In 1971, President Richard Nixon identified drug abuse as “public enemy number one in the United States.”
On October 26th, 2017, President Trump declared the opioid crisis a national public health emergency. A year later after President Trump’s remark, the U.S. was officially home to the biggest opioid crisis. But where was this compassion, where was this “health emergency” when brown Americans were suffering with addiction?
According to the Centers for Disease Control and Prevention from 1999 to 2017, “more than 700,000 people have died from a drug overdose. Around 68 percent of the more than 70,200 drug overdose deaths in 2017 involved an opioid.”
Opioids are a class of drugs that include illegal drugs like heroin, synthetic opioids such as fentanyl, and pain relievers available legally by prescription, such as oxycodone (OxyContin®), hydrocodone (Vicodin®), codeine, morphine, and many others.
Some effects of Opioid use include:
- Physical and psychological dependence
- Depressed respiration and difficulty breathing
- Death (often due to use of more than one substance)
The drug slows down the chemical process, so a person abusing opioids can have slurred speech and a lack of focus. They can also experience shallow breathing and, if taking large amounts at once, can go in and out of consciousness.
Prescription opioids used for pain relief are generally safe when taken for a short time and as prescribed by a doctor, but they can be used misused.
The Samhsa’s Center for the Application of Prevention Technologies reports that as of July 2017, 40 states and the District of Columbia have instituted Good Samaritan laws. These are policies that provide legal protections for individuals who call for emergency assistance (such as 9-1-1) in the event of a drug overdose.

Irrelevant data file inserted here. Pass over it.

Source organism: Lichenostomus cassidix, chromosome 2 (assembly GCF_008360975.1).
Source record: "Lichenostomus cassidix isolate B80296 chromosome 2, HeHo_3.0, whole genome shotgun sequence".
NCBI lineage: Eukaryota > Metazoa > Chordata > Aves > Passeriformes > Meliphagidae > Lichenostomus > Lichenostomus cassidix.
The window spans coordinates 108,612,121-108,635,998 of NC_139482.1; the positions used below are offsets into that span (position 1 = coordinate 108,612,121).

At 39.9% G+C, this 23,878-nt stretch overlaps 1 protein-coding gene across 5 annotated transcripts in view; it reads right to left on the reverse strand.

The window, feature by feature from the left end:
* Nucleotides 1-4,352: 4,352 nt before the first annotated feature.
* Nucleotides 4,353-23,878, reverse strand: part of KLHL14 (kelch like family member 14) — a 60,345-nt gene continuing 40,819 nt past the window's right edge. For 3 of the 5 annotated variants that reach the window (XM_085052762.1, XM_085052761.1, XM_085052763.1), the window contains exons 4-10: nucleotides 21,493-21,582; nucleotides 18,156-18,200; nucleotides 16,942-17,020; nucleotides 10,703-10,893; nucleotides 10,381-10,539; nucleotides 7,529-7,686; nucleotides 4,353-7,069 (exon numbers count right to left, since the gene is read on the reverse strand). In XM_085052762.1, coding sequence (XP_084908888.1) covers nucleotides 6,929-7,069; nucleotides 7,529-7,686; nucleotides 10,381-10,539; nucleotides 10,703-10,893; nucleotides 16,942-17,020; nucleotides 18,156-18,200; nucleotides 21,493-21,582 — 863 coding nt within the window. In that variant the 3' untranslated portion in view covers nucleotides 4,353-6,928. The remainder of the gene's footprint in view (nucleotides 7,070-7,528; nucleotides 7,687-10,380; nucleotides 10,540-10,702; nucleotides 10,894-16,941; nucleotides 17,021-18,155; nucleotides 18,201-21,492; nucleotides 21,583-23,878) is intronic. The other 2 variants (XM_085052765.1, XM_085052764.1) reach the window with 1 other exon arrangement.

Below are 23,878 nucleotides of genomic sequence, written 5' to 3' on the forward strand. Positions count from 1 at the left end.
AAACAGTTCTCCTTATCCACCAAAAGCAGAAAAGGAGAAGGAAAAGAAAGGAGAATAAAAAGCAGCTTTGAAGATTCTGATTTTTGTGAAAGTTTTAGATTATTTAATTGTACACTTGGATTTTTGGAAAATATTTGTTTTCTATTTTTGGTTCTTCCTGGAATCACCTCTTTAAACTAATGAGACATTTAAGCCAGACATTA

This may include protection from arrest and/or prosecution for crimes related to drug possession, possession of any equipment intended or modified for making, using, or concealing drugs , and other crimes. These laws are designed to encourage people to summon emergency assistance if they experience or witness a drug overdose.
According to the Council on Foreign Relations, “the vast majority of those who overdose on opioids are non-Hispanic white Americans, who make up close to 80 percent of the annual total. Non-Hispanic Black Americans and Hispanic Americans account for about 11 and eight percent of cases.”
In the 1960’s and 1970’s, heroin use surged, mostly caused by Vietnam War soldiers who were exposed to it overseas. This drug viciously attacked poor inner-city neighborhoods the most, where many of the victims were Black and Puerto Rican.
There was little compassion then for heroin addicts, John de Miranda, a longtime addiction professional who worked with homeless men in Boston’s South End in the early 1970’s, recalled in an interview with The Chicago Tribune. “We basically cared for the men nobody else wanted to deal with,” he said.
The heroin epidemic ended in the late 70’s but crack, a new dug rose in the 80’s once again attacking within the Black communities of the inner cities.
The Tribune continued to state that crack and heroin were both seen as tied to urban blight, the process by which a previously functioning city falls into disrepair and violent crime, which triggered a drug war and harsh jail sentences for the sale and possession of crack, typically consumed by minorities, that were far more severe than the penalties for regular cocaine, the powder form of the crack rock that is typically consumed by whites.
The American Civil Liberties Union reports that today, black males have a 29 percent chance of serving time in prison at some point in their lives, Latino males have a 16 percent chance, and white males have a four percent chance. Even though whites outnumber blacks five to one and both groups use and sell drugs at similar rates, African-Americans comprise:
- 35 percent of those arrested for drug possession
- 55 percent of those convicted for drug possession
- 74 percent of those imprisoned for drug possession
In seven states, between 80 percent and 90 percent of prisoners serving time for drug offenses are black.
The statistics for the Latino population are similar to the statistics for the African American Population. Latinos comprise 12.5 percent of the population and use and sell drugs less than whites, yet they accounted for 46 percent of those charged with a federal drug offense in 1999.